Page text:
Inside the fear mongering campaign against aquaculture
Peter Drucker, the management expert, economist and Nobel laureate, is quoted as saying: “Aquaculture, not the internet, represents the most promising investment opportunity of the 21st Century.”
However, for myself, and many of my colleagues and clients, the attractive business aspect of private aquaculture was not the primary impetus for getting involved. Most of us entered this field with some sense of nobility.
We were on the leading edge of the “blue wave” – helping to transform the aquatic ecosystems from a hunting and gathering mode to an agrarian one, much like our ancestors did on land, millennia ago. Aquaculture was the answer to conserving the aquatic ecosystems. As the famous explorer and ocean conservation popularizer had written:
“Man has become by far the greatest predator of all time. As populations mount and land grown food supplies are unable to feed the growing numbers of hungry, man is turning more and more to the sea for his food. On land man has slowly learned to conserve the soil lest it stop producing crops. But on the ocean, man is a hunter only. He takes but returns little. If the bounty of the sea is not to be exhausted, man must learn to farm it as he farms the land, by sowing as well as reaping.” Jacques Cousteau, 1973. (pictured)
And, “In his exploitation of the sea man is still a barbarian, a ruthless hunter slaughtering whole species of animals without heeding the consequences. With earth’s burgeoning human populations to feed we must turn to the sea with new understanding and new technology. We need to farm it as we farm the land. This is called mariculture. It has just begun. … with properly managing limited bodies of water. In such controlled volumes the ideal conditions can be maintained all year and by ensuring fertilization and protecting the larvae from predators, incredibly high yields can be obtained from a number of protein-rich populations. High efficiency sea farms totalling the size of Switzerland would produce more food than all fisheries combined.” Jacques Cousteau, 1973.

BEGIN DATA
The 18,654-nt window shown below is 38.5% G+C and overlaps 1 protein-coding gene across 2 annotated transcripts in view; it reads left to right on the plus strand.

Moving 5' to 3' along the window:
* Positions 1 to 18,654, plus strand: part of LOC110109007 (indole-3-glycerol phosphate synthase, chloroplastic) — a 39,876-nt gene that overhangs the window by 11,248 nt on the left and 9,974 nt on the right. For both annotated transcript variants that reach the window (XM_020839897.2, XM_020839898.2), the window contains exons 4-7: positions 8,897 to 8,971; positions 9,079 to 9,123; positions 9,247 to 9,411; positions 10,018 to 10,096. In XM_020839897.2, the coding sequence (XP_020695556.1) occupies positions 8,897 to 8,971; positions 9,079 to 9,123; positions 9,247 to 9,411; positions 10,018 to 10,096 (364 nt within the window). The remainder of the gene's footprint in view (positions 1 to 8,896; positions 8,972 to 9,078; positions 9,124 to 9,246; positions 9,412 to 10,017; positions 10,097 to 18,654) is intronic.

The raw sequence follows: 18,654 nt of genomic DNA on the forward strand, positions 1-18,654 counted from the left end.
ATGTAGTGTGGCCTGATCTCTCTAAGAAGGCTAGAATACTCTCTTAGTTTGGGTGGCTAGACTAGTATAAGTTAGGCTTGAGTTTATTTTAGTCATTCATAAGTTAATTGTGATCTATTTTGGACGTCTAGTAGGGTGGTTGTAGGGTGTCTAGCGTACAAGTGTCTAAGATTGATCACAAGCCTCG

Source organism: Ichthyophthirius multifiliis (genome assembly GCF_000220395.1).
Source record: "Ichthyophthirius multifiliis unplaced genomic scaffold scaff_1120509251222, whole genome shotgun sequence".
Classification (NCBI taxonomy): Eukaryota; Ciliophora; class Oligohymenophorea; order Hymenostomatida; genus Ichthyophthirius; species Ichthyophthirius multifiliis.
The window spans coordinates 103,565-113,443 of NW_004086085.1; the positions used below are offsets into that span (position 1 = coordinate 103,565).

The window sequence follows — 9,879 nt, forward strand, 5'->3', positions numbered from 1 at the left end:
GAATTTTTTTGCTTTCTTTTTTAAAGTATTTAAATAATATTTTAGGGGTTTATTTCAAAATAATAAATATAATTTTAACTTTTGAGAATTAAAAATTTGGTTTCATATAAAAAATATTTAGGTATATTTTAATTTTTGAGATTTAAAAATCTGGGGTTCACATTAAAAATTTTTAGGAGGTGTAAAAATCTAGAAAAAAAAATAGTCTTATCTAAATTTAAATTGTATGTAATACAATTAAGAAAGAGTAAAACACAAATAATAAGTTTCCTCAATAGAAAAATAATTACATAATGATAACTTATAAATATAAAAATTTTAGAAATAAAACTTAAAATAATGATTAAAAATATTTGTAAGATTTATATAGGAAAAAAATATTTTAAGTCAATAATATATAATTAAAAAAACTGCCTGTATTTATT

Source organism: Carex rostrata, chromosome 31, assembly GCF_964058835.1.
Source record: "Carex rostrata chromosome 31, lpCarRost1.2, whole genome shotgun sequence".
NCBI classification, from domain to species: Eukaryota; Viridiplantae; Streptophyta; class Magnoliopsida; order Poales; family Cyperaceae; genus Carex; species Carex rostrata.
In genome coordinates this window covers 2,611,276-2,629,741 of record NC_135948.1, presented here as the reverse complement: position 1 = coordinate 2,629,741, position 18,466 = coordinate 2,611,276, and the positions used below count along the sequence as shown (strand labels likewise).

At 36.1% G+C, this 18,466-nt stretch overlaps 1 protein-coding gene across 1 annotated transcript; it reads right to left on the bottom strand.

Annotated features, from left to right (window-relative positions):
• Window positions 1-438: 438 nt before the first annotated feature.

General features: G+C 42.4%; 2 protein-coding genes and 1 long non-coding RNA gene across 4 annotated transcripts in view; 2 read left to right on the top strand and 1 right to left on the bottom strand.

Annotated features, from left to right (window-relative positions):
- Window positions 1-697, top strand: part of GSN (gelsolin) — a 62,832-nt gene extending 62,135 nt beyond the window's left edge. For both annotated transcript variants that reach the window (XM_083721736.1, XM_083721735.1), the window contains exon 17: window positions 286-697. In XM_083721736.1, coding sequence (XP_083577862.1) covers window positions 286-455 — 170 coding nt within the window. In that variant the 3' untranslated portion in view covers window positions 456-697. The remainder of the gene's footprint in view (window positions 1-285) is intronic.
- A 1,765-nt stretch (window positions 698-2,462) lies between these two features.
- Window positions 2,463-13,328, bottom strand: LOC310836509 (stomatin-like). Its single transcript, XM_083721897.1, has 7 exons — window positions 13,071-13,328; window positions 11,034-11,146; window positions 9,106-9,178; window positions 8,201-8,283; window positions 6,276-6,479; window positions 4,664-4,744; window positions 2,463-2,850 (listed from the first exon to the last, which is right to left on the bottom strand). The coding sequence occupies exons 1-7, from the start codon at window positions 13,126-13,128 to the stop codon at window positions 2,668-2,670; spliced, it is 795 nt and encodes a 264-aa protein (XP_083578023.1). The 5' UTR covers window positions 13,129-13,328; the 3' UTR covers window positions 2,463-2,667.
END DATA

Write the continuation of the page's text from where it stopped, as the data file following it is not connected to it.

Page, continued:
And, some years later, “In the past 10,000 years we have learned to irrigate, fertilize, and develop hardy breeds of grain and stock. An acre of land, scientifically farmed, is far more useful in human terms than an agriculturally idle one. Yet thousands of years after we abandoned hunting on land as an efficient method of obtaining food, we continue to pursue the creatures of the sea with the attitudes of cavemen. Ocean farming – mariculture – can protect the natural stock in the sea as well as vastly supplement our food supply.” Jacques Cousteau, 1979
The promise of aquaculture
We were excited to be a part of this transformative vision, convinced that we were helping to pioneer a righteous cause. We were buoyed up by continued findings of how environmentally benign our activities were, and how efficient our production was compared to traditional terrestrial animals. With fish being “cold-blooded” and not having to support themselves against gravity, conversion of feed to flesh was markedly more efficient than any and all traditional farm animals. In the age of “carbon foot print” consciousness, fish outperformed other sources of meat production.
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